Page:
It was very much, everything was stripped away and we were just out there somewhere else. Sometimes New York events, you caught up – it’s quick, you’re in, you’re out. You’re overwhelmed. But seeing her in this new space and me just being who I am and immediately clicking with her. She’s so funny. Which is something like I’m so glad that the podcast has shown people, because I don’t think a lot of people knew how funny she was. She’s just such a sweet person.

ESSENCE was my first job. I’d been to a ton of festivals at that point. I knew everybody. It was one of the few spaces where I knew more people than Scottie did. It was just really interesting that that’s where we met. I would be like, “Oh, come to this. Come here. Let’s go here, let’s do this,” and I think it was just an instant bond. I don’t want to say love at first sight, but it kind of was with us.

It was. It was love at first sight.

And then when we got back to New York, we would do Insecure watches at my house, we would do Housewives of Atlanta. We just really got to hang out at home, away from everything and just really get to know each other. And so, I love that we met at ESSENCE Fest because it’s the blackest place to meet. And I consider us to have a very black friendship. And I think it’s just so funny that we had that girl’s trip. But we met at dinner and ran around New Orleans, Bourbon Street, all of that before. It was the day before the festival really started. It was just like an adventure, and I love that that’s our origin story.

I know it’s hard to mix friendship with business sometimes. When did you guys decide to evolve that friendship to a business partnership?

What I love about how it happened was it wasn’t us being like, “How can we capitalize off of this bond?” People came to us, and it was just very natural. Jasmyn Lawson, who was running Strong Black Lead at the time, was looking to do a podcast. I was working at Buzzfeed full-time at the time. She was like, “Would Buzzfeed let you do a podcast?” And I was like, “I mean, if they want me to do a podcast, we could talk about that whether they want me to or not.” Then she was like, “We would love to have two co-hosts, and I love you and Scottie’s friendship. I think you guys are both good individually as hosting, what would that look like together?”

Then, we came together to meet with Pineapple and Netflix to have those meetings, because we really did develop the podcast with them from the ground up. What you see with Okay, Now Listen is us also in real time realizing how well our friendship translates in this way, but it definitely wasn’t something that we came in thinking, “How do we do?” It was very much, people saw that in us and then said, “We want to give you guys this platform.” And it was like, “Wow, you guys were right. We’re great together at this. Thank you so much for putting us together in this way.”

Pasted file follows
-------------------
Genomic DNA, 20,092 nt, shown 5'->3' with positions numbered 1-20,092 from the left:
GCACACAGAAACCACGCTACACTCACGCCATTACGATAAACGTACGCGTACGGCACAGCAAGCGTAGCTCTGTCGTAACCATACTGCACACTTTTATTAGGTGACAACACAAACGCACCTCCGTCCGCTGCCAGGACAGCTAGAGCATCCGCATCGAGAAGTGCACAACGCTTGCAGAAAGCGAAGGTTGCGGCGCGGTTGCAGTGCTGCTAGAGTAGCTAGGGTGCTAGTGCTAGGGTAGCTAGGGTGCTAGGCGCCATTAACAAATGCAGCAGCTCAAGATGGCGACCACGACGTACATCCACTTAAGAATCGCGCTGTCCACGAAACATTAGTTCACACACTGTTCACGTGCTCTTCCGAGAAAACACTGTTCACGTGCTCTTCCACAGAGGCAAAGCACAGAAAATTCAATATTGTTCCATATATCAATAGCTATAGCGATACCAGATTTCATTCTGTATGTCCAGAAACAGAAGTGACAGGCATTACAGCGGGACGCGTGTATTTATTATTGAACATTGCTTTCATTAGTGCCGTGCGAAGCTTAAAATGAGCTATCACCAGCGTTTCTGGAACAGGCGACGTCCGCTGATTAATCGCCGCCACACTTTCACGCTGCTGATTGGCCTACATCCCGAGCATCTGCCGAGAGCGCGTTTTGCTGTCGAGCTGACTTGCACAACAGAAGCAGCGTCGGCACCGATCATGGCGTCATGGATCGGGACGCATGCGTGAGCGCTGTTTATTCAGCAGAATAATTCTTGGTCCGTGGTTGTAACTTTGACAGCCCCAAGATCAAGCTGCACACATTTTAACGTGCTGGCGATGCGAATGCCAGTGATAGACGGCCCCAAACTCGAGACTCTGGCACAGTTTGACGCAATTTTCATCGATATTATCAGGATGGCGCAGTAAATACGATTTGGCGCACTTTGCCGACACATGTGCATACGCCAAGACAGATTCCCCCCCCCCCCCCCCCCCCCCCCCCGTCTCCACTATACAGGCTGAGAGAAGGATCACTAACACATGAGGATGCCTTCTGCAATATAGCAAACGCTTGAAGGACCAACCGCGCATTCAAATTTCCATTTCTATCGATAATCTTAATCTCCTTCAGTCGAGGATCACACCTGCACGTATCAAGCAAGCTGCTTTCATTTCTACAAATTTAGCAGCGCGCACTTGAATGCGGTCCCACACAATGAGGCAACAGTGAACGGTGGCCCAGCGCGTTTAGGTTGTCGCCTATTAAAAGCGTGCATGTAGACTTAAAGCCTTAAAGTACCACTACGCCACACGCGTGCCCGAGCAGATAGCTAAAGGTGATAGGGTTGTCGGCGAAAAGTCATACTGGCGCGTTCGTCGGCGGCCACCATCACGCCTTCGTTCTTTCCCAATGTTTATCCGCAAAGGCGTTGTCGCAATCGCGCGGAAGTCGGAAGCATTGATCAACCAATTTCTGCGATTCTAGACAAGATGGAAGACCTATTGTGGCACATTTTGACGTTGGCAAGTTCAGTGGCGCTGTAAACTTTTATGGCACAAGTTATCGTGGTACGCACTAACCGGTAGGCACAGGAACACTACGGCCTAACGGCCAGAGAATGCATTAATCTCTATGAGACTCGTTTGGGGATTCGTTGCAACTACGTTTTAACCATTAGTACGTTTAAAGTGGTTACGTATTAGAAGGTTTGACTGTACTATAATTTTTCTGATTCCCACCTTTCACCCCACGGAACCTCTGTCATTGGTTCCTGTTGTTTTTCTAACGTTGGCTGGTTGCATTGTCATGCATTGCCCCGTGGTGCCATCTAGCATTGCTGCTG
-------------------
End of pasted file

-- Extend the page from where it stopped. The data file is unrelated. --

I’ve always been somebody who can’t work with family. I don’t know if I can work with most of my friends, but Scottie is definitely one of the few friends that I can work with. And I say this because we have the same work ethic, we have the same kind of hustle, we have the same passion for black women. We just align in a lot of ways that it just is a perfect match. So, I’m really excited that we figured that out.

Lastly, what can listeners expect from the new podcast?

They can, I mean, definitely expect our friendship. They can expect joy. They can expect what we dedicate our lives to, and that’s speaking truth. Just trying to make sure that all of us as a community can come back together and we talk about the things we need to talk about. The girls need to talk – the guys too. The guys can come and sit down, and have a good time as long as you don’t interrupt.

Just like when you go to the adults’ table as a kid. It’s like, “You want to listen to the adults talk? All right, well, you got to be quiet – Y’all can stay.”


I’m cracking up. But no, like she said, I think it’s a perfect iteration of what our social media is. We tweet about TV shows a lot. We’re going to talk about TV shows. You know what I mean? We talk about if Beyoncé snatches our edges again, we talk about that. You know what I mean? It’s like if we had a crazy girls trip or something happened in life, we talk about that. I think they can still expect all of that.

There’s all of the jokes and the fun and games, but when we do have interviews we’re keeping that same girl talk, girlfriend vibe. That’s just what we’re coming for. It’s like we always want people to feel like they’re hanging out with their friends for an hour. And that’s what they can expect.

Yeah. We’re  just here to connect. We’re here to connect with people, connect with each other, and just make sure that we remind ourselves that it’s above individualism. It’s us. We need us.